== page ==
If you had said at the beginning of 2016 that the Chicago Cubs would win the Word Series and a reality TV star would take the White House, most people would have laughed in your face.
And if you had said at the beginning of 2017 that the president would diss his own intelligence agencies and side with the Russians, and that we’d get the clearest evidence yet that UFOs are real, I’d have said you’re ready for the funny farm.
But these things did happen, proof that the most outlandish things sometimes come true. “Conventional wisdom” is often neither conventional nor infused with wisdom.
What on earth could 2018 bring? Here are a few things to chew on.
Many folks think the S&P 500
Dow Jones Industrial Average
and Nasdaq Composite
—all of which has been soaring since March 2009—will continue its upward march. If you’re one if them, there are good reasons to be cautious.
First, the two things that have supported stocks these past nine years—rock-bottom interest rates and a $4.5 trillion spending spree by the Federal Reserve designed to push investors into risky assets (i.e. equities)—are going away. The Fed has raised rates three times this year and three more hikes are expected in 2018. And that $4.5 trillion balance sheet—comprised of government bonds and mortgage-backed securities—is being wound down.
These two things are the principal reasons corporate profits and stocks have skyrocketed, and the housing market came roaring back since 2009. It doesn’t matter what Barack Obama told you when he was president or what Donald Trump tells you now. Those are the reasons.
Still think you know better? Then answer this question: Why are you so bullish on stocks when some of the most legendary investors in North America—with incredible records going back decades—are sitting on so much cash? As a percentage of equity, Warren Buffett’s Berkshire Hathaway
is sitting on about 33% cash, according to the company’s latest SEC filing—a percentage that has been creeping up since 2013. “I hate cash,” Buffett told CNBC in May. You know what he hates more? Paying too much for stocks. One of the Oracle of Omaha’s favorite metrics—total stock-market value as a percentage of the U.S. economy—says U.S. stocks are dangerously overvalued.
Two other investing powerhouses are even more cautious. Fairfax Financial chief Prem Watsa, dubbed the “Warren Buffett of Canada,” is now about 43% in cash (about $17 billion), while Seth Karman of Baupost Group—and author of “Margin of Safety”—the classic book on value investing—is holding about 40% of his firm’s assets in cash.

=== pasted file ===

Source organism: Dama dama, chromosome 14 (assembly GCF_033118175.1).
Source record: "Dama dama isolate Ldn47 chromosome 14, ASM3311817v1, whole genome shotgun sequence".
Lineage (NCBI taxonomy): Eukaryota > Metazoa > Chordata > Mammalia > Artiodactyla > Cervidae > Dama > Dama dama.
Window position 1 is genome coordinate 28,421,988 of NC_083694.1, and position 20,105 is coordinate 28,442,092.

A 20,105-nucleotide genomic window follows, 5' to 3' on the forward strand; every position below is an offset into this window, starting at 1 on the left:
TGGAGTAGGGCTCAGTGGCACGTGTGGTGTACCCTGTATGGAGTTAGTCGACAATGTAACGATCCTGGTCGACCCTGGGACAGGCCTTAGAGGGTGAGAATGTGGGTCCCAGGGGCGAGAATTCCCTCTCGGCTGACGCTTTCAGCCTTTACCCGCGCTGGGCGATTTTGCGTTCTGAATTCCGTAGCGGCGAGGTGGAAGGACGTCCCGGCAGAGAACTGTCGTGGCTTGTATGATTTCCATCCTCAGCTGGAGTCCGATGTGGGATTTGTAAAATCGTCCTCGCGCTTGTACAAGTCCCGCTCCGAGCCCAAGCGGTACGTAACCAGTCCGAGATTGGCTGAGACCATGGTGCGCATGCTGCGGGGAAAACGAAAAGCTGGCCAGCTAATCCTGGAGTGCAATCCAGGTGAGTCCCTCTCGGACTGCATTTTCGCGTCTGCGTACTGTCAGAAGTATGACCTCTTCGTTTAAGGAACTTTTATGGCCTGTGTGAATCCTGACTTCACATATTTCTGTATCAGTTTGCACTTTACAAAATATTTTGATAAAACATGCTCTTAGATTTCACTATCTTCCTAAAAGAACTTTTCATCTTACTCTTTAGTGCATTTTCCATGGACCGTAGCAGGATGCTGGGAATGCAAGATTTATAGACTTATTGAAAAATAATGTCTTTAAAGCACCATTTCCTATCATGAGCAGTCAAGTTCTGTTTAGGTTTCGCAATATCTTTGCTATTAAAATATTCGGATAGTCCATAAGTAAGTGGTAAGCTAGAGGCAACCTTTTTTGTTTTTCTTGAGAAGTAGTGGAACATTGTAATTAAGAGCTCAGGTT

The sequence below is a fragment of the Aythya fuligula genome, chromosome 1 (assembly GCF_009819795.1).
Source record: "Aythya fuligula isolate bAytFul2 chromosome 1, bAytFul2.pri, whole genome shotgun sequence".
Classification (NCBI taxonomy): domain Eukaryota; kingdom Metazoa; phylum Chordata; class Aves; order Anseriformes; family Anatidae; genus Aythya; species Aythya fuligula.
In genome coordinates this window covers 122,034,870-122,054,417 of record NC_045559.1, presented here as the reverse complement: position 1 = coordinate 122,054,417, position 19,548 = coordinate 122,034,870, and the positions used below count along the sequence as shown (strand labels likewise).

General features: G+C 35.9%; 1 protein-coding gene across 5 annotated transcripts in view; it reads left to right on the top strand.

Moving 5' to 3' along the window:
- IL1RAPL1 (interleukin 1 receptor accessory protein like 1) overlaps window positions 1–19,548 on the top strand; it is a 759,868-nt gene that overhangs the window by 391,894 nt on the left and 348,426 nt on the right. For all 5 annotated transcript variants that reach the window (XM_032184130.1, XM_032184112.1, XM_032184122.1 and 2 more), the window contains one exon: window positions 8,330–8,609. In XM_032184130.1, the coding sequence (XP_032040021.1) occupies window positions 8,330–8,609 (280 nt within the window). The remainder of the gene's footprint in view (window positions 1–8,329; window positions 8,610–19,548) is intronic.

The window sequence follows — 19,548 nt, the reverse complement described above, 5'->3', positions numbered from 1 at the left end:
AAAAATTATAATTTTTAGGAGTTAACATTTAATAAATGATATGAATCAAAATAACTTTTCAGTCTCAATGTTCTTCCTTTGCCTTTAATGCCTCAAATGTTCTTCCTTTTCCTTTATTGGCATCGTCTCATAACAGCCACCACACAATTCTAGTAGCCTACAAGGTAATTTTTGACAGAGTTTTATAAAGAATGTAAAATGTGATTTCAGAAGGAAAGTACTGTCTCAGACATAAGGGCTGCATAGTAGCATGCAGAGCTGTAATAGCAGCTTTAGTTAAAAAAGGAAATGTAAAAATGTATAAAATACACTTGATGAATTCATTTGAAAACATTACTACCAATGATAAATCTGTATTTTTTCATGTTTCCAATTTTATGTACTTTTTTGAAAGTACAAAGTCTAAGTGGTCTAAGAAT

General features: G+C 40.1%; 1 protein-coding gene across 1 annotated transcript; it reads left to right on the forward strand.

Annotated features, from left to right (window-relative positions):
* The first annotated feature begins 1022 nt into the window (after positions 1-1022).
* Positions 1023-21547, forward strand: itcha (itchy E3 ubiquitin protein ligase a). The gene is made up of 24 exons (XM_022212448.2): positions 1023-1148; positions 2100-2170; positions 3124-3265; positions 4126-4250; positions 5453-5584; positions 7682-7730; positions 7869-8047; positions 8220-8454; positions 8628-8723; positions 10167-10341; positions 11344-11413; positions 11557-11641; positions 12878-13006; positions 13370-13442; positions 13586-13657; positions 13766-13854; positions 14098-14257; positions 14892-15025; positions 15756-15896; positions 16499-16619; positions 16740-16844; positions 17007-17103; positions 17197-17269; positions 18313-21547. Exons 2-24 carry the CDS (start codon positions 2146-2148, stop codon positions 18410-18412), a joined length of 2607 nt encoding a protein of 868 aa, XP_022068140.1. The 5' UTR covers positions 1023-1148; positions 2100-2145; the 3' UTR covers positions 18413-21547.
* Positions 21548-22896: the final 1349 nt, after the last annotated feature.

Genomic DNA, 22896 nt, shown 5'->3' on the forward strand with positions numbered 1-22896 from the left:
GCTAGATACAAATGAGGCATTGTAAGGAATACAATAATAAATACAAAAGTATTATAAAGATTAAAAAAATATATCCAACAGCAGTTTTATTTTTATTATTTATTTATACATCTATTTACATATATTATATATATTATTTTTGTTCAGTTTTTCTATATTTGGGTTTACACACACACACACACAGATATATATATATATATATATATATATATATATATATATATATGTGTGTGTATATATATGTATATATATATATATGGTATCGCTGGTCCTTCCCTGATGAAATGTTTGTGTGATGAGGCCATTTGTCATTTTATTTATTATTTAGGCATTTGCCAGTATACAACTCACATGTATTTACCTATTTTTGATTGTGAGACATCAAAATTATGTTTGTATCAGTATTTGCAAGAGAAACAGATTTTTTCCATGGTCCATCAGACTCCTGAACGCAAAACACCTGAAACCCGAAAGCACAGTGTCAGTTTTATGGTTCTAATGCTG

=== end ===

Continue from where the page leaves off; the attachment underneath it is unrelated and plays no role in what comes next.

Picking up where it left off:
What do you know that these three men don’t? I’m all ears.
So that’s one prediction for 2018: the stock market is due, perhaps way overdue, for a pullback.
Read: Jeff Reeves offers 18 predictions for 2018 on the stock market, FAANGs and bitcoin
People also assume that the economy will soar in 2018. The Fed doesn’t. Its forecast calls for 2.5% growth in 2018, slowing to 2.1% in 2019. These forecasts include the new tax law, which outgoing chair Janet Yellen says “will likely provide some lift to economic activity.”
Read: Hiring like it’s 1999: U.S. jobs market hasn’t been this good in decades
Turning to politics, “conventional wisdom” says President Trump had a horrible year. I don’t like Trump, think he’s corrupt, dishonest to the bone, mentally unbalanced and totally unqualified to be president. Yet I concede that he has delivered for his base in 2017: there is another conservative justice on the Supreme Court, other federal judges have been installed, he helped push a huge piece of tax legislation through Congress (I’m not saying it’s good, only that he delivered on a promise. Regulations have been cut, a possible boon for business going forward.
Read: Peter Morici says the Republicans’ grand supply-side experiment will work
His base is thrilled. But that’s maybe 40% of the country. The rest of the nation—and most of the world—sees Trump as an embarrassing, dangerous buffoon. Instead of uniting Americans like he promised, he has taken existing divides on gender, race, etc, and made them worse. Turning people on one another, dividing them—as Trump likes to do—will never make America great.
Recent governor’s races in Virginia and New Jersey, and the recent senate race in Alabama were all seen as referendums on Trump. All three went decisively to Democrats. This and other data, suggests a “wave” election could swing the House to Democrats in November, and perhaps even the Senate. If that happens, Nancy Pelosi becomes Speaker of the House and Chuck Schumer will be Senate Majority Leader.
Read: It will take more than Doug Jones’s win over Roy Moore to undo Trump
Conventional wisdom suggests these are real possibilities, but that same conventional wisdom also had Hillary Clinton crushing Trump a year ago. So be cautious of political predictions. It’s possible that if the economy continues to improve, if unemployment remains low, when people start seeing slightly bigger paychecks, that the current momentum that Democrats have could dissipate. It’s also worth noting that even though most Americans say they’re sick of Trump and sick of Republicans, they’re not putting their money where their mouth is. When it comes to cash—needed to buy ads, analyze voter data and get people to the polls—Democrats begin 2018 with a sizable disadvantage.
So as 2018 dawns, beware of conventional wisdom about anything—the markets, the economy, an election that’s still 10 months away. The only prediction I’m completely confident in making is that were in for a few surprises.
I end with this: Let’s try and stop squabbling so much with each other. We’re all in this together. I wish you a happy, healthy, prosperous and peaceful 2018.
More from Paul Brandus: Rural areas are in a ‘destructive downward spiral,’ no matter what Trump says